During the early stages of the Cold War, USS Tunny (AGSS-278) hauled the Regulus II missiles up north to harass the frozen Soviets. The captain liked Italian food. Spaghetti and meatballs, Lasagne, and ravioli and other packaged pasta were served every Thursday evening. The cook/baker went to some effort to bake sour dough lengths of Italian bread. While the culinary artistry was admired, both the captain pondered the possibility of red wine as an appropriate accompaniment. Boxes wrapped in unmarked paper came aboard before departure from Pearl. No one pursued the matter. Each Thursday evening the wine appeared on schedule. It was properly served, properly consumed and properly hidden from the view of ComSubPac.

USS Wahoo (SS-565) was two days out of Pearl returning after a six month WesPac tour. The chief of the boat entered the wardroom and asked the skipper how he wanted to handle the 20 cases of San Miguel in the cool box. The captain looked startled and asked what the chief was talking about. An hour of finger-pointing failed to reveal just how the beer had found its way onto the boat. Furrowed wardroom brows contemplated the situation. Giving up, the captain applied simple arithmetic with the result that each man over 18 in the off-going watch section as well as those not going on watch received a ration of one beer per meal until the supply was exhausted. Any excess was to be tossed overboard. The kids drank milk and the salts drank beer. Somehow, to the surprise of the captain and XO, the numbers worked out to the bottle. Nothing was put into the garbage ejector except the soaked cartons.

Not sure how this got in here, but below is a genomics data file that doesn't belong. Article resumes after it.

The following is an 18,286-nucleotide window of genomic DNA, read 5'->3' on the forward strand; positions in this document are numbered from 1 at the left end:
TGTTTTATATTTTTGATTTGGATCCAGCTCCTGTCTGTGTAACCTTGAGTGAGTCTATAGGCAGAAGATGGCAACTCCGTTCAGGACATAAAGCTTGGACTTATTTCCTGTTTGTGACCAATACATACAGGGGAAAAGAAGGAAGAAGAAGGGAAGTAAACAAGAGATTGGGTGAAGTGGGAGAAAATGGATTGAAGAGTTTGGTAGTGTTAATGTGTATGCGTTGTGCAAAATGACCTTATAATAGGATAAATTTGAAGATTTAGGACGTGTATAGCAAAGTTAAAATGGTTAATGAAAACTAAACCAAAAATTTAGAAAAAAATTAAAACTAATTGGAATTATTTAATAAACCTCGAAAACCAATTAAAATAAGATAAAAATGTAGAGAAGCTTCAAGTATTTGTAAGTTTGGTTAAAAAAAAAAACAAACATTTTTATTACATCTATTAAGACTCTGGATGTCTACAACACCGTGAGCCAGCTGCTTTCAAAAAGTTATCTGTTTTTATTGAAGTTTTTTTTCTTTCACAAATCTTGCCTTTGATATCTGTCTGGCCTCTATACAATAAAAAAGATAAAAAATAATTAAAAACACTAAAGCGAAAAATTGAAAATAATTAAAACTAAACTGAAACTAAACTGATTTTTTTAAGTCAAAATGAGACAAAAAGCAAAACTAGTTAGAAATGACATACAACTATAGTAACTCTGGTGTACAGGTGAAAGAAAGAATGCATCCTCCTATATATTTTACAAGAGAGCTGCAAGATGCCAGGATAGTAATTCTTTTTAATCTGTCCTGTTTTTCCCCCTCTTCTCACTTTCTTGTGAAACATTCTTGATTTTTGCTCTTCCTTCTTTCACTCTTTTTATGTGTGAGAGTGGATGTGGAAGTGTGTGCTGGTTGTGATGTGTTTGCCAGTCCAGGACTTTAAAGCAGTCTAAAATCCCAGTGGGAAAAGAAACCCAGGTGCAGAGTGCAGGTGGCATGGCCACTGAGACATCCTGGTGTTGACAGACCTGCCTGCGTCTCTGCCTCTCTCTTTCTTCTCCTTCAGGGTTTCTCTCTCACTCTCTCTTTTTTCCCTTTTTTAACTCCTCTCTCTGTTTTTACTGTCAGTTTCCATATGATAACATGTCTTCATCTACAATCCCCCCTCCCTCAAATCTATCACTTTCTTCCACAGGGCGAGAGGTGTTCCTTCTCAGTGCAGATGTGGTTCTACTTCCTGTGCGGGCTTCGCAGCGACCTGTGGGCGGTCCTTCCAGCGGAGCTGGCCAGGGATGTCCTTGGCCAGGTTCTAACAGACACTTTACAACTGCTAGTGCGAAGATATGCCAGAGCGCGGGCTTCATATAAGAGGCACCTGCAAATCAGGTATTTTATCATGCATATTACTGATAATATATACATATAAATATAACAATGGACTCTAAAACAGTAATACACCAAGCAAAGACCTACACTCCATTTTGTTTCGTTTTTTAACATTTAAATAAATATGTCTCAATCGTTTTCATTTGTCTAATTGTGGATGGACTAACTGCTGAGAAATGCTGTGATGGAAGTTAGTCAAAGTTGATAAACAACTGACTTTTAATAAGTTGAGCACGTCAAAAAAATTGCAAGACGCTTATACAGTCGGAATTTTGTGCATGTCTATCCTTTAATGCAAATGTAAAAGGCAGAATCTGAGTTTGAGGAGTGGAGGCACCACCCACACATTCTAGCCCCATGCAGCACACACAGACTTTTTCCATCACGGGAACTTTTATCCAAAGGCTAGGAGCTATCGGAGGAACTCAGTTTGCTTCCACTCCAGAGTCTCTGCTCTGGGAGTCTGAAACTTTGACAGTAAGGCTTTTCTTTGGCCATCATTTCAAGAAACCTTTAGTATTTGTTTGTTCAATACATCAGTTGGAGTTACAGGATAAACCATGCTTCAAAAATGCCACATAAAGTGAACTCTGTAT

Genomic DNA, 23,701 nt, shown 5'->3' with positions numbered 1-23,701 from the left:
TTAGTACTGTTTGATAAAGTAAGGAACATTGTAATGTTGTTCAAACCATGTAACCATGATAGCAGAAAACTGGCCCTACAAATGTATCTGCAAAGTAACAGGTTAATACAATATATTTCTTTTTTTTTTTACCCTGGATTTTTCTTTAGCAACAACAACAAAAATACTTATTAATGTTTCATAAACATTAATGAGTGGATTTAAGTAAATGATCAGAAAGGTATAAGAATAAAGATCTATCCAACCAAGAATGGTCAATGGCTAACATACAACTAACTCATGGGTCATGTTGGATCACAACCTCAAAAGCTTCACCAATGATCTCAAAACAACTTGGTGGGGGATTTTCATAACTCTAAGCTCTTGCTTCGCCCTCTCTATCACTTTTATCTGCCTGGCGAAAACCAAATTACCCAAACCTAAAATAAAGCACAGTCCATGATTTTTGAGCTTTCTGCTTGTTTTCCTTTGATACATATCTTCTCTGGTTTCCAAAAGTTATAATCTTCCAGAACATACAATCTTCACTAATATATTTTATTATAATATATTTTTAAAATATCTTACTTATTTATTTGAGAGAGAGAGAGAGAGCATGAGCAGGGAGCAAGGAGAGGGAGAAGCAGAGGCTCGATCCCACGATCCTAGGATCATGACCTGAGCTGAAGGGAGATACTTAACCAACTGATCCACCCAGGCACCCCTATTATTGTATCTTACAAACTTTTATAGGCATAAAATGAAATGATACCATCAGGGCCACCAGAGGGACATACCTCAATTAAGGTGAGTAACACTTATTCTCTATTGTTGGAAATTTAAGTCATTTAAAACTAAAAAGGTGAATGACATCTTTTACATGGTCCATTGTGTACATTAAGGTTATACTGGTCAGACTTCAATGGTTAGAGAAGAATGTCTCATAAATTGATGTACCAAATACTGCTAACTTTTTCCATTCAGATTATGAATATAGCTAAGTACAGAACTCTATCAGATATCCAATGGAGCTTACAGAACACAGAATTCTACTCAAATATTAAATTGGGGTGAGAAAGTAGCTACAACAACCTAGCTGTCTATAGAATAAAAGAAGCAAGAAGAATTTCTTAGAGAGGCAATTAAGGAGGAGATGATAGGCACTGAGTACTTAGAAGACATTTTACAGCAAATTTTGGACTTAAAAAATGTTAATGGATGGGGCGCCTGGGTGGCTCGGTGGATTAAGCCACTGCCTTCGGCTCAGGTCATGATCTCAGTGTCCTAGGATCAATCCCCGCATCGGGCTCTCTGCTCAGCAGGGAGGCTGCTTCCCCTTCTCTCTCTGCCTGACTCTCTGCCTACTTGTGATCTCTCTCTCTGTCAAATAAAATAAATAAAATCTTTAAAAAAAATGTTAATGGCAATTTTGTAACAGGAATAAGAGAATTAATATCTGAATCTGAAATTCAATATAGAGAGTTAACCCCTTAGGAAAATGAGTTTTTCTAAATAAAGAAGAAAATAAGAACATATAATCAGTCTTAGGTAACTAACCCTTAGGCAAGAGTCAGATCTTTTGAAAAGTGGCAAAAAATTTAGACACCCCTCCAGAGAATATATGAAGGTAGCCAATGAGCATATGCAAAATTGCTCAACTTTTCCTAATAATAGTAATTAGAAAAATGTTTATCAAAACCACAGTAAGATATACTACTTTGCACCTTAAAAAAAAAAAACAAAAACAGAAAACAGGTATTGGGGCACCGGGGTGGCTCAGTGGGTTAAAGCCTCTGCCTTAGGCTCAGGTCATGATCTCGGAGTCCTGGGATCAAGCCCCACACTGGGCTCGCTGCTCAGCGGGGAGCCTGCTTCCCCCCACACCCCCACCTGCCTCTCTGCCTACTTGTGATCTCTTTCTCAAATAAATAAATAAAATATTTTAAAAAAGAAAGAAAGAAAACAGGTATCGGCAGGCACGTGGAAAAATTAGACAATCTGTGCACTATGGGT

As the diesel boats retired into history and the age of nuclear power took shape, the easy-going days were over. Well, almost. On a ballistic missile submarine in the 600 series the boat was to get underway with its gold crew for a routine deterrent patrol. It was November and the wives of the submarine took it upon themselves to prepare individual Christmas stockings for each crew member. While there is no fireside in a submarine from which to hang the stockings, the ladies knew that resourceful submariners would find a suitable substitute. A quantity of gym socks swirled in Rit number 5 red dye. When dried and decorated with cotton puffs they looked quite festive. The actual contents to be used presented a problem until one of the imaginative ladies noticed the cute airline-size bottles of whiskey in a barrel at the Class Six store. Sandwiched between nuts, fruits and odd items were two small bottles of Jack Daniels in each stocking. It would have been unthinkable for a crew member to inspect the stockings before the holiday, but when December 25th rolled around and the stockings were emptied, each man was delightfully surprised. The captain looked at his two bottles of sour mash and determined that his best course of action was to pretend it didn't exist. No crew member exhibited any signs of intoxication and exactly how the little bottles were consumed was never revealed.

Readers of these little vignettes will have stories of their own, but it is well not to mention names.